Designers | Cohesive Storytelling through Design
Written by: Dena Landon
Photography by: Christian Harder
Joan Enger, designer, and owner of J. Patryce Design loves starting with a blank slate. As she puts it, “It’s our favorite way to work! We listen closely to the clients, interpret their aesthetic or what they are drawn to and then run with it.”
Demolition hadn’t even begun when the owners of an apartment in the Hudson Tea building retained Joan for the design work. She collaborated with the architect to tweak the floorplan letting the stunning NYC views be the focus of attention. Thoughtful planning enabled them to incorporate the majority of the client’s wish list into 1,600 square feet.
The couple owns an Italian restaurant as a side hobby and the husband is an amateur chef and food/wine connoisseur. Vacations to Italy with their girls revolve around food and wine inspiration. The floor plan, with the kitchen, dining and living room all flowing together, met the clients’ desire for a home ideal for hosting family and friends while testing out new recipes.
Every family member had a different vision, which presented one of the biggest design challenges. The wife felt drawn to a more monochromatic look while the husband craved color, and their eldest daughter wanted a room in her favorite shade of purple.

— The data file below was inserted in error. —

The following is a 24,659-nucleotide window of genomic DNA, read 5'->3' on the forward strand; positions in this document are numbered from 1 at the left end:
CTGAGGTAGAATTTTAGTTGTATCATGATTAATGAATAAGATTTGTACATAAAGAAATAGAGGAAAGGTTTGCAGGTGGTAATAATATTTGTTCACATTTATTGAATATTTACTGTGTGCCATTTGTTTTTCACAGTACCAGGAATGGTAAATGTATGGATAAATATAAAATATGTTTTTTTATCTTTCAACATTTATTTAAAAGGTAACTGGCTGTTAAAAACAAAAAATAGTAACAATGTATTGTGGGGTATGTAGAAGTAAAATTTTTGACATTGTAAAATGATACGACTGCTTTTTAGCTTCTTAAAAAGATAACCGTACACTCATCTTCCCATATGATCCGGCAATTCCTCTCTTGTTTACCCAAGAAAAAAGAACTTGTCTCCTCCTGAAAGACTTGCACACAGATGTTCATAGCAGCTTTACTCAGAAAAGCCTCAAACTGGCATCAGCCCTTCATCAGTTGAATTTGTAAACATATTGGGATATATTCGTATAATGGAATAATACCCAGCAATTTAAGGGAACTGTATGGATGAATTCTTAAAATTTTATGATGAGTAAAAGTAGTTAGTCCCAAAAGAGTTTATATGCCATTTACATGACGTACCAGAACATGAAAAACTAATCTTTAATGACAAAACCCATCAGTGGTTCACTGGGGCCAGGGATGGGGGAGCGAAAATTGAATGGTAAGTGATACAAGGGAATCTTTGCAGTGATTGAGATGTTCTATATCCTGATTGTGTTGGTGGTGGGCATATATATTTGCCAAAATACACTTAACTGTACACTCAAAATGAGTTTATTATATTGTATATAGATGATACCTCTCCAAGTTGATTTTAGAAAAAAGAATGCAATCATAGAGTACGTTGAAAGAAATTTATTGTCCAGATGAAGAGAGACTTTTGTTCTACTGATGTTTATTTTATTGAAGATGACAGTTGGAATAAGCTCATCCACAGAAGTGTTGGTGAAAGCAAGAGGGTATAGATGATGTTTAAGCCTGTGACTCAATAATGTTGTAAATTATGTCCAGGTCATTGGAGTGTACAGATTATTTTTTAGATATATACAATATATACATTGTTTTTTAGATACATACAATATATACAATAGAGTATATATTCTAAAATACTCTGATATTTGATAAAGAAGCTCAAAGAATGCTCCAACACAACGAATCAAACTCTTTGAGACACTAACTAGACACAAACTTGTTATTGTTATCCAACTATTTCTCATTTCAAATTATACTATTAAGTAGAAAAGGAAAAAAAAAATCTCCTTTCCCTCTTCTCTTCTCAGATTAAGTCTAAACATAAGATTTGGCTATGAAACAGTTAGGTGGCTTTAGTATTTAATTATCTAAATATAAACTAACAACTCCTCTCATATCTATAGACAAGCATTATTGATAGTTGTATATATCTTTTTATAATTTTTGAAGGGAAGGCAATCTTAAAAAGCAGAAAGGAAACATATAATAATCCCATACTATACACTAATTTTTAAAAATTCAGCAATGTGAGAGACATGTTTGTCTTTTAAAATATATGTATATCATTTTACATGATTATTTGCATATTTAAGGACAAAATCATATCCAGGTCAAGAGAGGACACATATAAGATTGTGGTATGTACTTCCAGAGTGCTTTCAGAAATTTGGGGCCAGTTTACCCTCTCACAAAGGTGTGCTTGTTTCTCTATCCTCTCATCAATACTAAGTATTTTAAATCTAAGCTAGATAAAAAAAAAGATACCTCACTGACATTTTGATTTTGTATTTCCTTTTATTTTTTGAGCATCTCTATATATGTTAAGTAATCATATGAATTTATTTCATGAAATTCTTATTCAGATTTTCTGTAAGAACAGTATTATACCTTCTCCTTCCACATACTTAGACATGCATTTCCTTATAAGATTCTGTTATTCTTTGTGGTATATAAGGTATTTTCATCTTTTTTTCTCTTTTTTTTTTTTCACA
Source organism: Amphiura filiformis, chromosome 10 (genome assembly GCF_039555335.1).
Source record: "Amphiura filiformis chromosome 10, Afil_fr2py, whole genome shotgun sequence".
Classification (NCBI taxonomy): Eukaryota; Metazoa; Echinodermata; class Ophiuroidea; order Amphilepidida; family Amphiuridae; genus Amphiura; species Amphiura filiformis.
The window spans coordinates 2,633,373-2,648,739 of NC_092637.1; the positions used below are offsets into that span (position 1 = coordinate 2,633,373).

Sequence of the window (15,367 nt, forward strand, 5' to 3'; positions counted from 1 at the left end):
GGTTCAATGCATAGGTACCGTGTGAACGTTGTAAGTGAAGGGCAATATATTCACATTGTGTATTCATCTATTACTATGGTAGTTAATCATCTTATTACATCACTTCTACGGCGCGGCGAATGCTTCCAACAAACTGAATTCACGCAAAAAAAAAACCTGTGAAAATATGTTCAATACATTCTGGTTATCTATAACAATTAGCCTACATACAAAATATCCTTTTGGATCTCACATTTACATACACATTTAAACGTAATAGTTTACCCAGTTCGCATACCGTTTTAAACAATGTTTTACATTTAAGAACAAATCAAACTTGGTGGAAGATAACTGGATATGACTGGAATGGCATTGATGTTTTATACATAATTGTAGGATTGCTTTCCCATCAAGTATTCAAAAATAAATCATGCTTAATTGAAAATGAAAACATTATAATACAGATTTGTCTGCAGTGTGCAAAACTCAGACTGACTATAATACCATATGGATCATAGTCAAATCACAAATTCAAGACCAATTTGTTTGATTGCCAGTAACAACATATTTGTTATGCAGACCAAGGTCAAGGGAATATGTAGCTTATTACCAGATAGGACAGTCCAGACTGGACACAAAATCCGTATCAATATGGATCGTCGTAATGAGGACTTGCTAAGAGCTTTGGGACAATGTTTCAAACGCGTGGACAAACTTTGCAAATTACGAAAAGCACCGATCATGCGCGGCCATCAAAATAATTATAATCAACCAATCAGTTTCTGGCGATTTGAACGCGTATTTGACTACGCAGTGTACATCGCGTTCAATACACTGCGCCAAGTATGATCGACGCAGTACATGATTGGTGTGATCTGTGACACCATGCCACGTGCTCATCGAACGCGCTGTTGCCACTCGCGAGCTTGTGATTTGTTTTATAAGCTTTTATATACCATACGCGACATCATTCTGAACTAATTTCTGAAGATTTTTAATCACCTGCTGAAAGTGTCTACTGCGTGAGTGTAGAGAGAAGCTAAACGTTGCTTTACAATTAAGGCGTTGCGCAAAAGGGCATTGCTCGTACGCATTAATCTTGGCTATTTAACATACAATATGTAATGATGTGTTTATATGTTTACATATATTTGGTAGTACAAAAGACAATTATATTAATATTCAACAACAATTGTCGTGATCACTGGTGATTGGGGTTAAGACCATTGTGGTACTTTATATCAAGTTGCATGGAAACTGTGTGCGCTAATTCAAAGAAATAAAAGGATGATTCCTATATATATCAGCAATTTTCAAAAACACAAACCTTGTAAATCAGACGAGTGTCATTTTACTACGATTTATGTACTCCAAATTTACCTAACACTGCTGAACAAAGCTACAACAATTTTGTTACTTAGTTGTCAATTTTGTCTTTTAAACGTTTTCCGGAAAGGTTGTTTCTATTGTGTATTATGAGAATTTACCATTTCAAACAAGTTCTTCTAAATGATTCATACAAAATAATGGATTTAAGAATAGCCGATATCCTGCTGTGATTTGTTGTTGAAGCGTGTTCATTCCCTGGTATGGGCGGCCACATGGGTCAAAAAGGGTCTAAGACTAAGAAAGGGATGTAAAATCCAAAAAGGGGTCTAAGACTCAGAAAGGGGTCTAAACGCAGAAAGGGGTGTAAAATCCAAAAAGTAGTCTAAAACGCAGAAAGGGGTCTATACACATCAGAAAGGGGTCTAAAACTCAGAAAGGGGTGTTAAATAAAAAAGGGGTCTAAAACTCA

Starting with mood boards enabled them to visually “speak” with their clients, the team went to work.
For the husband, they crafted a moody blue den, added citron George Spencer velvet pillows and dramatic artwork to the living room for pops of color. Big fans of custom millwork to create atmosphere and contain clutter, they had the cabinets surrounding the television custom-built in part to address the request for plenty of concealed storage.
They toned the paint color down from a dark purple to a shade that would remain “sophisticated versus childish,” says Joan in the pre-teen’s bedroom. They wanted it to grow with the pre-teen into her older years. J. Patryce curated all the artwork throughout the apartment, keeping a modern vibe while matching the owner’s personalities.
The apartments in the renovated Hudson Tea Building feature 13 feet-high industrial ceilings, but despite this height, the girl’s rooms had small footprints. Building up rather than out using modular storage prevented this height from going to waste. Custom-built floating desks maximized the space and kept it airy-looking while also accounting for the floor A/C vents. The best design uses a problem to create an opportunity.
The neutral, light-colored kitchen cabinets, marble countertops, and white-tiled bathrooms appealed to the wife’s desire for a cleaner look. When designing for an entire apartment whose occupants have different tastes, J. Patryce Design “ensure that every detail links and that we end up with a cohesive story throughout.”
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